ISIS is the enemy, America -- not Obama, Hillary or Bush

NEWYou can now listen to Fox News articles!

In an absurd campaign season, we’ve hit an inflection point.

Against the backdrop of a terrorist attack in Brussels that took at least 31 lives and injured over 300, the too-fresh memory of the attacks in Paris and San Bernadino, and the news that seven Iranian hackers were indicted for cybercrimes, our politicians have officially lost the plot.

The credo of American politics has always been that politics ends at the water’s edge, and that when we’re under assault – particularly here at home – we pull together as Americans.

What’s happening now is diametrically opposed to that credo.

Neither the Democrats nor Republicans alone are to blame. Both sides are.

The time has come when America must unify around a common understanding of who the enemy is. It’s not President Obama, Hillary Clinton or George Bush. The enemy is them, the terrorists that are coming for us and our way of life.

President Obama should have come home from Cuba after the news of the Brussels attack broke. Instead, he gave this great tragedy a mere 51 seconds of time in a press conference while attending a baseball game with Cuban dictator Raul Castro where he talked to ESPN and did the wave. All while Brussels burned.

Adding insult to injury, Obama continued to Argentina, where he tangoed at a lavish dinner in a widely publicized video.

Nothing about these choices reflects an understanding of the fear gripping Americans or the sorrow besetting our allies.

Across the aisle, former mayor of New York City Rudy Giuliani alleged that Secretary Clinton was one of the creators of ISIS, an outrageous remark on every single level.

Let me be clear: the blame for the rise of ISIS falls at the feet of both Republicans and Democrats. President George W. Bush got us into Iraq in the first place, and on faulty information. Secretary Clinton and President Obama pulled our stabilization forces out too early, leaving a power vacuum that radicals jihadists seized upon.

It follows that the time has come when we must unify around a common understanding of who the enemy is. It’s not the president, Hillary Clinton or George Bush. The enemy is them, the terrorists that are coming for us and our way of life. I can assure you that when they get here, they aren’t going to ask our party identification, race or ideology.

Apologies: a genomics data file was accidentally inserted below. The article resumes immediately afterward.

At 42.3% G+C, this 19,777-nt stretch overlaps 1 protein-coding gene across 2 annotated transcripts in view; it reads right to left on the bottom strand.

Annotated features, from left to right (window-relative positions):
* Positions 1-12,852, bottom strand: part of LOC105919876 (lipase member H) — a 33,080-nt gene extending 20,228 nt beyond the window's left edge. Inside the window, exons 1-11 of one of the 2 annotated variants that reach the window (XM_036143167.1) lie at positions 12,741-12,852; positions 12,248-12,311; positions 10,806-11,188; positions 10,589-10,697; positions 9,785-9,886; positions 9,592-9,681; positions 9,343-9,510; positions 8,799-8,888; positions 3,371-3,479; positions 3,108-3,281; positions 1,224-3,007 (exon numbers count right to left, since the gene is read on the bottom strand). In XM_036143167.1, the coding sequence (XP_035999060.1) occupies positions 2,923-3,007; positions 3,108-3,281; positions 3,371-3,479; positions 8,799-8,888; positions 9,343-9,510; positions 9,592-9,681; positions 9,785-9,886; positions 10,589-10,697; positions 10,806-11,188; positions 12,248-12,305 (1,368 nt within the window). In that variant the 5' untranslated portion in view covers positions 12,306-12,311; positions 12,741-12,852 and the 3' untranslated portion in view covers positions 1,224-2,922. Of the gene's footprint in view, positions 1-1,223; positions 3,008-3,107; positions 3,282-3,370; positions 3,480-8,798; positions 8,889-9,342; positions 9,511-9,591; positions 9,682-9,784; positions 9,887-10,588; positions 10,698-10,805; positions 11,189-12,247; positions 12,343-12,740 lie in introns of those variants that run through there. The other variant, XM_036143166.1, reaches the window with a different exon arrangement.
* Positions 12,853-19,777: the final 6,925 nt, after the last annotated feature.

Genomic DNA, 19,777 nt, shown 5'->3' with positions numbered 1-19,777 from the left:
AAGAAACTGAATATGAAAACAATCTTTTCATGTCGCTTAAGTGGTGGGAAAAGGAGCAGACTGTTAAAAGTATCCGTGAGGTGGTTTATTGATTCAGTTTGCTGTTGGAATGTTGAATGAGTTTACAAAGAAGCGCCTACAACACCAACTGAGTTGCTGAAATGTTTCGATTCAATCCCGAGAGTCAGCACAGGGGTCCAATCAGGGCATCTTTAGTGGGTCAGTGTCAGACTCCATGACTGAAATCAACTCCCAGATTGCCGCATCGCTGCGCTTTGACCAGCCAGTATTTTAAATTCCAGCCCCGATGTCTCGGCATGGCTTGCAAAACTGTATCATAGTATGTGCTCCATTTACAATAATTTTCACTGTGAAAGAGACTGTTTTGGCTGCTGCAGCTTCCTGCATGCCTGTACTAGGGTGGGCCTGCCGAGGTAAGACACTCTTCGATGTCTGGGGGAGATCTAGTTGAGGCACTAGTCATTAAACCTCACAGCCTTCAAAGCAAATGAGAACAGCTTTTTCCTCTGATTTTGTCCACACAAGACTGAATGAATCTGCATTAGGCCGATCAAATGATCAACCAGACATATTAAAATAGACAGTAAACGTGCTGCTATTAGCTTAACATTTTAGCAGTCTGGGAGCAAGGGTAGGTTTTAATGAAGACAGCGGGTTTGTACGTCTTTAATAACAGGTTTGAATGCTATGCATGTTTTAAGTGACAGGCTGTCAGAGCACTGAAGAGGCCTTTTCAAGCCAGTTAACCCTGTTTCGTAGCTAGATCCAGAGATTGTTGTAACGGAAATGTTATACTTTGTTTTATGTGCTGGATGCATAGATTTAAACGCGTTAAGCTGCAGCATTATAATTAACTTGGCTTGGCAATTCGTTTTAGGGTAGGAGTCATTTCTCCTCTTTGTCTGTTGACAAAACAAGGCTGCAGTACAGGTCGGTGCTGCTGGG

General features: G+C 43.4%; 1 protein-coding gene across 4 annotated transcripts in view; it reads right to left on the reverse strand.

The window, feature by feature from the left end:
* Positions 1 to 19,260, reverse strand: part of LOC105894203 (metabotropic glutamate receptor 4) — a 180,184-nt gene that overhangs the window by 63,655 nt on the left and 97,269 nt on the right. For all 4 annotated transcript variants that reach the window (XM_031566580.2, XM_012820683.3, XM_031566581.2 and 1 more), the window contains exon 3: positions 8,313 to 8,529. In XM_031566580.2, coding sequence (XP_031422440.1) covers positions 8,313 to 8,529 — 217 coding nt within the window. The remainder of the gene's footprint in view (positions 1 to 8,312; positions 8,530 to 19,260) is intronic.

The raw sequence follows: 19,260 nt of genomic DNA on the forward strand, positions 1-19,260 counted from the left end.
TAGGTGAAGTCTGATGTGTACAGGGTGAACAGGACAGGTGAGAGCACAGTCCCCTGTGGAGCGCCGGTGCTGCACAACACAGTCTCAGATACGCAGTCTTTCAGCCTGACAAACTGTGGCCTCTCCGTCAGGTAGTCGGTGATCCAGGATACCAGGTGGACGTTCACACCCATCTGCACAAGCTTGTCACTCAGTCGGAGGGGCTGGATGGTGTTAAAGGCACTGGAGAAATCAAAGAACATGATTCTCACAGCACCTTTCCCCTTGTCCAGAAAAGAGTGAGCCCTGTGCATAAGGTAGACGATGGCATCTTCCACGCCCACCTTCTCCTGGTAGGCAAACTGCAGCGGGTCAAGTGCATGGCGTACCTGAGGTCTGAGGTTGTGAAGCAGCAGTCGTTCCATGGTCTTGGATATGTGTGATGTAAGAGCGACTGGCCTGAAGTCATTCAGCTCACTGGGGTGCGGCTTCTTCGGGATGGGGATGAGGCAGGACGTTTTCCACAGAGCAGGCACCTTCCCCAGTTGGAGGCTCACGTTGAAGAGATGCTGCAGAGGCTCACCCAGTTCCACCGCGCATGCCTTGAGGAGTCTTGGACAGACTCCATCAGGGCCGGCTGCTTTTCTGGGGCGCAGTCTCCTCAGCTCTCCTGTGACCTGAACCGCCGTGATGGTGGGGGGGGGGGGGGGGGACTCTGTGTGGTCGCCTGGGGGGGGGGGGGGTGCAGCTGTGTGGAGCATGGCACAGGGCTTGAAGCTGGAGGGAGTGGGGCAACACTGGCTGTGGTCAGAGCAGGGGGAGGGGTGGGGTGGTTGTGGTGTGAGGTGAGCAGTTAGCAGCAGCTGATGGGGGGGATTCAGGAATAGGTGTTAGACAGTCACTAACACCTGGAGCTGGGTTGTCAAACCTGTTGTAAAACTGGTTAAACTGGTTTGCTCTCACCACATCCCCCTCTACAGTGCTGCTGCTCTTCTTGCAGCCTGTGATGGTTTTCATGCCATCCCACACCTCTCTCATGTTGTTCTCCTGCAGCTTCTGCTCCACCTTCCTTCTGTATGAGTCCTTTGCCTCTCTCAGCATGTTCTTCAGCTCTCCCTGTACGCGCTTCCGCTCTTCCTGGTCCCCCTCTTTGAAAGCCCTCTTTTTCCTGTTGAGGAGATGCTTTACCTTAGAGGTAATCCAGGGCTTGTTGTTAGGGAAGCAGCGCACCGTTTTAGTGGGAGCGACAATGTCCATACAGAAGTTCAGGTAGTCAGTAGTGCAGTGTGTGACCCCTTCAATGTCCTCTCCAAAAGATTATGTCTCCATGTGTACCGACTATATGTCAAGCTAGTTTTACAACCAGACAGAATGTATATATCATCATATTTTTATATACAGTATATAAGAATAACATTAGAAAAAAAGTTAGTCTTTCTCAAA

And we won’t be ready unless we use this election to strengthen our nation, not tear it apart.

We need a clear and unambiguous plan to counter ISIS.

First, we need a greater presence in Europe. Donald Trump is wrong to argue that we should reduce our role in NATO. We can’t disengage from Europe. Those nations, and many Muslim nations in the Middle East, are our strongest allies in this fight.

Second, we may very well need to send more troops to Iraq and Syria as Senators John McCain and Lindsey Graham have argued. The administration’s decision last week to send troops to Iraq after one of our soldiers was killed was surely correct and we cannot be tentative and fearful.

Third, and most critically, we cannot be partisan. The fact that the president hasn’t organized a national bipartisan discussion on terror, as well as one for our allies to reinforce our coalition as we did during the Gulf War, is not only disconcerting, but a failure. We are facing a level of risk at home and abroad that is almost incalculable. Now is not the time to be shutting down on the national or international level.

You can’t do what Hillary Clinton has done and stick to the Obama talking points. And we can’t do what the GOP did and try to demonize the Democrats.

We must recognize that we have a common interest and common purpose and take the best from both sides to work together.

This may sound naïve and illusory, but it is right and reasonable.

As a responsible Democrat who has worked for Republicans and believes that people of good will can and must work together, I implore our political class to lower the tone and come together, as Speaker of the House Paul Ryan has called for, in order to introduce civility and results-oriented policy after a series of attacks that could represent the escalation of global jihad to previously unimaginable levels.

We can do so much better.